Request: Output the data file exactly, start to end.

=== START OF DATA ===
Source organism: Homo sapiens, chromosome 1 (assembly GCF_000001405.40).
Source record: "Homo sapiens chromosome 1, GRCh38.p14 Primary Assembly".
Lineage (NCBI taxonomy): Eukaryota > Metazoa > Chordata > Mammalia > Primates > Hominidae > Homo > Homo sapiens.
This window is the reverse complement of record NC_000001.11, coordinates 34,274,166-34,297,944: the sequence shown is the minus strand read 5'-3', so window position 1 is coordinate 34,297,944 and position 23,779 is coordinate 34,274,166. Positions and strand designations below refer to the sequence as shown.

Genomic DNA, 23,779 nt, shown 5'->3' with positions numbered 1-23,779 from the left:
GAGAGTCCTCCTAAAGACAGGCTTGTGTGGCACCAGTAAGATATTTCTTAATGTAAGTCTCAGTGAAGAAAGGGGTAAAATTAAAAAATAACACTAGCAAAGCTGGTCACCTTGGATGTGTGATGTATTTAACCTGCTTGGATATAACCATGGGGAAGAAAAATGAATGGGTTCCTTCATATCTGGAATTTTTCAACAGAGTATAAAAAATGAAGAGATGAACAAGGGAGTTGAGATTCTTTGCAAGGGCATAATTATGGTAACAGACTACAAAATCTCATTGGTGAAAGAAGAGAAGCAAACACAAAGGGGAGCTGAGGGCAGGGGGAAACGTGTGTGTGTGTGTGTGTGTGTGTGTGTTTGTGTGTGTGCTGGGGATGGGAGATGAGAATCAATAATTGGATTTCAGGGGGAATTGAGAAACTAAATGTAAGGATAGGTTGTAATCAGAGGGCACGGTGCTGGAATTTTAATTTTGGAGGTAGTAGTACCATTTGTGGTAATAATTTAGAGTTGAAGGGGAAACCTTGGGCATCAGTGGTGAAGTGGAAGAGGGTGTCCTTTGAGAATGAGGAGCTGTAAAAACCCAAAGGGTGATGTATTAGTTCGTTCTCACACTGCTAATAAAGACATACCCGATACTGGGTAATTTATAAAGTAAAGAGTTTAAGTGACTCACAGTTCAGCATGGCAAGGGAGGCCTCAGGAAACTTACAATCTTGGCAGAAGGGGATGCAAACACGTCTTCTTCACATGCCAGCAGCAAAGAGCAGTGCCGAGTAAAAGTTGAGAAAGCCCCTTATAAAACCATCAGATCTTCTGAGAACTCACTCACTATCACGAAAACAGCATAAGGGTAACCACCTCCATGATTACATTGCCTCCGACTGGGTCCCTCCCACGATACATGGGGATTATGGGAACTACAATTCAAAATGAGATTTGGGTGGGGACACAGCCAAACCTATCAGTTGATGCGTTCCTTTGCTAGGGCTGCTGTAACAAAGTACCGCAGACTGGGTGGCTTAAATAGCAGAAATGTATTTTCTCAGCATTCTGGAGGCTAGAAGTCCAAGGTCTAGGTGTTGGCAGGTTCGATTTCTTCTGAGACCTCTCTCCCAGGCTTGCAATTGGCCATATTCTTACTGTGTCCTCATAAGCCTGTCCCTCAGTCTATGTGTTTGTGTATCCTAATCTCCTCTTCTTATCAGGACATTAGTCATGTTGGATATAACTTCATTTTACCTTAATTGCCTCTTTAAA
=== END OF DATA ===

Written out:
Source organism: Homo sapiens, chromosome 1 (assembly GCF_000001405.40).
Source record: "Homo sapiens chromosome 1, GRCh38.p14 Primary Assembly".
Lineage (NCBI taxonomy): Eukaryota > Metazoa > Chordata > Mammalia > Primates > Hominidae > Homo > Homo sapiens.
This window is the reverse complement of record NC_000001.11, coordinates 34,274,166-34,297,944: the sequence shown is the minus strand read 5'-3', so window position 1 is coordinate 34,297,944 and position 23,779 is coordinate 34,274,166. Positions and strand designations below refer to the sequence as shown.

Genomic DNA, 23,779 nt, shown 5'->3' with positions numbered 1-23,779 from the left:
GAGAGTCCTCCTAAAGACAGGCTTGTGTGGCACCAGTAAGATATTTCTTAATGTAAGTCTCAGTGAAGAAAGGGGTAAAATTAAAAAATAACACTAGCAAAGCTGGTCACCTTGGATGTGTGATGTATTTAACCTGCTTGGATATAACCATGGGGAAGAAAAATGAATGGGTTCCTTCATATCTGGAATTTTTCAACAGAGTATAAAAAATGAAGAGATGAACAAGGGAGTTGAGATTCTTTGCAAGGGCATAATTATGGTAACAGACTACAAAATCTCATTGGTGAAAGAAGAGAAGCAAACACAAAGGGGAGCTGAGGGCAGGGGGAAACGTGTGTGTGTGTGTGTGTGTGTGTGTGTTTGTGTGTGTGCTGGGGATGGGAGATGAGAATCAATAATTGGATTTCAGGGGGAATTGAGAAACTAAATGTAAGGATAGGTTGTAATCAGAGGGCACGGTGCTGGAATTTTAATTTTGGAGGTAGTAGTACCATTTGTGGTAATAATTTAGAGTTGAAGGGGAAACCTTGGGCATCAGTGGTGAAGTGGAAGAGGGTGTCCTTTGAGAATGAGGAGCTGTAAAAACCCAAAGGGTGATGTATTAGTTCGTTCTCACACTGCTAATAAAGACATACCCGATACTGGGTAATTTATAAAGTAAAGAGTTTAAGTGACTCACAGTTCAGCATGGCAAGGGAGGCCTCAGGAAACTTACAATCTTGGCAGAAGGGGATGCAAACACGTCTTCTTCACATGCCAGCAGCAAAGAGCAGTGCCGAGTAAAAGTTGAGAAAGCCCCTTATAAAACCATCAGATCTTCTGAGAACTCACTCACTATCACGAAAACAGCATAAGGGTAACCACCTCCATGATTACATTGCCTCCGACTGGGTCCCTCCCACGATACATGGGGATTATGGGAACTACAATTCAAAATGAGATTTGGGTGGGGACACAGCCAAACCTATCAGTTGATGCGTTCCTTTGCTAGGGCTGCTGTAACAAAGTACCGCAGACTGGGTGGCTTAAATAGCAGAAATGTATTTTCTCAGCATTCTGGAGGCTAGAAGTCCAAGGTCTAGGTGTTGGCAGGTTCGATTTCTTCTGAGACCTCTCTCCCAGGCTTGCAATTGGCCATATTCTTACTGTGTCCTCATAAGCCTGTCCCTCAGTCTATGTGTTTGTGTATCCTAATCTCCTCTTCTTATCAGGACATTAGTCATGTTGGATATAACTTCATTTTACCTTAATTGCCTCTTTAAA